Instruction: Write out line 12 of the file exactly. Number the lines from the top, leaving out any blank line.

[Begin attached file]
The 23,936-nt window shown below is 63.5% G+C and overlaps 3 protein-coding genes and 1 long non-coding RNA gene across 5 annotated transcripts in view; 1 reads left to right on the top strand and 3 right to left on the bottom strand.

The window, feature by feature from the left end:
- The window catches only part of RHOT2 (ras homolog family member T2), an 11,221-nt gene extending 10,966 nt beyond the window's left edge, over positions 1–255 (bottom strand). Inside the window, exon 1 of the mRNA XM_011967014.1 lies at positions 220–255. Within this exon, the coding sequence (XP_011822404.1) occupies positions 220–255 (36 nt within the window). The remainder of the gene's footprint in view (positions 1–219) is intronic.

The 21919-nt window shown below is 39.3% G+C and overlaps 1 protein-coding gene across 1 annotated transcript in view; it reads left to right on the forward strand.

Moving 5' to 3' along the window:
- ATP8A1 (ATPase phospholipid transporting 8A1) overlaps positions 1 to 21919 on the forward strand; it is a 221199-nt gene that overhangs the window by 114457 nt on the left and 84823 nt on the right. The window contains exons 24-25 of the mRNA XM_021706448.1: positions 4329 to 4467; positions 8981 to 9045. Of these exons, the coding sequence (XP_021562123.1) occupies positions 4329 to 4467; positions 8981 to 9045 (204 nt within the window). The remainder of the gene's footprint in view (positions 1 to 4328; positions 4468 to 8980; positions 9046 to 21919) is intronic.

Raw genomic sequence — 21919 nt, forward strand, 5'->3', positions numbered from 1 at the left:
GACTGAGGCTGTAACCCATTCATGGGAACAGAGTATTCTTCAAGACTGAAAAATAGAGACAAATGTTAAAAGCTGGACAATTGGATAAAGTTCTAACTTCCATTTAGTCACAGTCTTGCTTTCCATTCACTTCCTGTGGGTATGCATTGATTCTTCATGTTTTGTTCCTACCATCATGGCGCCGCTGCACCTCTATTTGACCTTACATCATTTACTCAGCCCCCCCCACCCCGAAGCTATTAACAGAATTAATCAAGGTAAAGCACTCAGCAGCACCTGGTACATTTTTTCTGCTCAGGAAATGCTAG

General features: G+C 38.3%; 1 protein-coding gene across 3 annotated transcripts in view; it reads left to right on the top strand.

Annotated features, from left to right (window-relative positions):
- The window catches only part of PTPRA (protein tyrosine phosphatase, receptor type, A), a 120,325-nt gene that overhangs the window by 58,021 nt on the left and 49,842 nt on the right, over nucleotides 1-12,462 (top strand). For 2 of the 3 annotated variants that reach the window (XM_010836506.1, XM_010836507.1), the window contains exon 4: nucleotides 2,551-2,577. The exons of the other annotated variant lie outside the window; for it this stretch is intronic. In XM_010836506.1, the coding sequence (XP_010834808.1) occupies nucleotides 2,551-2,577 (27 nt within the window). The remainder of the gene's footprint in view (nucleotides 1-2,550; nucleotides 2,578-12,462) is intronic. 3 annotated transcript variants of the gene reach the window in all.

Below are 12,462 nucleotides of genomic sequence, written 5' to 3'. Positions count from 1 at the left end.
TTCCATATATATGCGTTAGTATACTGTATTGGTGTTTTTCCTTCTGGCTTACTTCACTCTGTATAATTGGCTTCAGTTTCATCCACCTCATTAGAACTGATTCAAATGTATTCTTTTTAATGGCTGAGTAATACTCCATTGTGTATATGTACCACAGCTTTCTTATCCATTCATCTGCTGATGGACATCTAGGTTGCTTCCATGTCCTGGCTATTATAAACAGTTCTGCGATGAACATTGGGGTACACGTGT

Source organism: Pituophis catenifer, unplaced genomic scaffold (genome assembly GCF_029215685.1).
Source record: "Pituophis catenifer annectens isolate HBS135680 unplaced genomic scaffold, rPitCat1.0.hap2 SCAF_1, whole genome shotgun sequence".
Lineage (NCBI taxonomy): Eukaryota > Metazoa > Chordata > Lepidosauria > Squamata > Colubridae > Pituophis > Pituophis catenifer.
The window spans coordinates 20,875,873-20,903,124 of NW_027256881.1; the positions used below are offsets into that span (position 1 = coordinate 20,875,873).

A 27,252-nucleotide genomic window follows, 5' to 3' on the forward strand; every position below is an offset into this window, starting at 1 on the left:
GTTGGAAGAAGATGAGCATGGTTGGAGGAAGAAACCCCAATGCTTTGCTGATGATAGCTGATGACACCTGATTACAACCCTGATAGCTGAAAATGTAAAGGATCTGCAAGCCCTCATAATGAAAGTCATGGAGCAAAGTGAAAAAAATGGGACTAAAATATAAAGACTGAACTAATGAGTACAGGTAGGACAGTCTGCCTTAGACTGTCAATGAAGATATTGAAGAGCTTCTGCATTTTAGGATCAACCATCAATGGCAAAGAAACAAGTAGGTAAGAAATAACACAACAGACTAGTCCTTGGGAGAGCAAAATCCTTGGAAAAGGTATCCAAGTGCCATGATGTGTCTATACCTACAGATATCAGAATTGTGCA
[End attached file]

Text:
Below are 12,462 nucleotides of genomic sequence, written 5' to 3'. Positions count from 1 at the left end.